Jesus Christ, therefore, returned to his Father not in the same way as he came. He returned as the "Word" having been "made flesh" - for ever united with human nature. But the Resurrection had so affected the physical side of Christ's human nature that his body, as recorded in the Gospels, was (even before the Ascension) independent of what we would call "the laws of nature". Now with his fully glorified body we may assume the change is complete.
The Session - "being seated at God's right hand" - began with the Ascension and is the true and ultimate fulfilment of Psalm 110, the most quoted part of the Old Testament in the New Testament: "The Lord says to my Lord: 'Sit at my right hand, until I make your enemies your footstool'" (Psalm 110.1). Jesus had this Psalm in mind during the last week of his earthly ministry (Mark 12.36). The early Apostles saw its fulfilment in the Ascension. This comes out in Peter's Pentecost Sermon: "Being therefore exalted at the right hand of God, and having received from the Father the promise of the Holy Spirit, he has poured out this that you yourselves are seeing and hearing" (Acts 2.33). But that Psalm 110 also talks of a "priest forever": "The Lord has sworn and will not change his mind: 'You are a priest forever after the order of Melchizedek'" (verse 4). The New Testament writers saw Christ's Session, involving a present priestly role, as so vital. Paul says in Romans 8.34: "Who is to condemn? Christ Jesus is the one who died - more than that, who was raised – who is at the right hand of God, who indeed is interceding for us." That means Christ, God the Son, is working with God the Father in our interest. He is the guarantor that what he died to secure for us will be ours. And Christ prays not as we do, often with a sense of uncertainty as to whether prayer will be positively answered. For he now has "all authority in heaven" (Matt 28.18). What he prays for is done! Jesus' "high priesthood" also encourages us to pray, with all our weaknesses:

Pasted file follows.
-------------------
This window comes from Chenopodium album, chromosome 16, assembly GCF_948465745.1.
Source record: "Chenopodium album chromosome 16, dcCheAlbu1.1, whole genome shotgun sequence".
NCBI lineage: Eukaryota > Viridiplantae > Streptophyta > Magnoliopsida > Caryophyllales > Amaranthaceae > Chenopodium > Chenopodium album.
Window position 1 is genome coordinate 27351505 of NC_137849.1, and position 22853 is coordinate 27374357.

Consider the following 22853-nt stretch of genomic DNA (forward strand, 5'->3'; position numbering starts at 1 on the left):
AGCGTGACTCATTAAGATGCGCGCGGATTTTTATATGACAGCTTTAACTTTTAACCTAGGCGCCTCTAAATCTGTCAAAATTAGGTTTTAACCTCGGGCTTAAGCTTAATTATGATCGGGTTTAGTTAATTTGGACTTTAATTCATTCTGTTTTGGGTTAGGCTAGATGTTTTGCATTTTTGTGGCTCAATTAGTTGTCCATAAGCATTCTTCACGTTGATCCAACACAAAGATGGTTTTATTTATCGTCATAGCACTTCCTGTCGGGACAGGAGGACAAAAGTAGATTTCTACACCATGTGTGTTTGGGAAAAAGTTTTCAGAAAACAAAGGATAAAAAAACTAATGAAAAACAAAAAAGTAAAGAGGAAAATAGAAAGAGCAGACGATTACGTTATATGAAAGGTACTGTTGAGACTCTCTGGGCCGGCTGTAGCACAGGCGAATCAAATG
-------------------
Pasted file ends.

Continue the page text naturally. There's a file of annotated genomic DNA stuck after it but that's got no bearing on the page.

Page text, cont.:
"For we do not have a high priest who is unable to sympathize with our weaknesses, but one who in every respect has been tempted as we are - yet without sin. Let us then with confidence draw near to the throne of grace, that we may receive mercy and find grace to help in time of need" (Hebrews 4.15-16).
Finally, the use of Psalm 110 by the Apostles invites us to see Jesus Christ now as truly victorious, being "high over" everything in our universe of space and time and in the realm of an eternity that is far beyond our weakest imaginings. In the ancient world, being at the right hand meant, of course, being the chief executive of the King or Emperor. Undoubtedly there is symbolic and metaphorical language being used, but in the words of H.B.Swete:
"the exaltation and glorification of the sacred manhood of our Lord, the exercise by him of all authority in heaven and on earth, the certainty of his final triumph over sin and death, are facts and the most potent facts in the life of the human race."
Christ the King
The throne imagery implies kingship. Jesus Christ is now "crowned":
"we see him [Jesus], who for a little while was made lower than the angels, namely Jesus, crowned with glory and honour because of the suffering of death, so that by the grace of God he might taste death for everyone" (Heb 2.9).
In the Parable of the Ten Minas Jesus suggested his Ascension was like being "appointed king" (Luke 19.12). Jesus told Pilate that he was "a king" (John 18.37) but that his kingdom was "not from the world". The early Christians were accused by their opponents of saying "there is another king, Jesus" (Acts 17.7).
As persecution increased, or was likely to increase, the more it seems believers were to focus on "the Power and Empire of Christ our Redeemer" (to quote the words of the UK Coronation Service). The book of Revelation speaks of the Ascended Christ as "the ruler of kings on earth" (Rev 1.5). We are also told that "on his robe and on his thigh he has a name written: King of Kings and Lord of Lords" (Rev 19.16). So when, according to Suetonius, the Emperor Domitian at Rome was wanting to be called "our Lord and God" (Dominus et Deus noster), it was clear the early church had to proclaim that the Ascended Christ was over any blasphemous Emperor. But were these statements of Christ's kingship the empty claims made by men and women driven to despair? "No!" said these early Christians. "For Christ exercises a real kingship at the present time in spite of all the suffering." They knew that just before his Ascension Jesus had made that amazing claim: "all authority in heaven and on earth has been given to me" (Matt 28.18).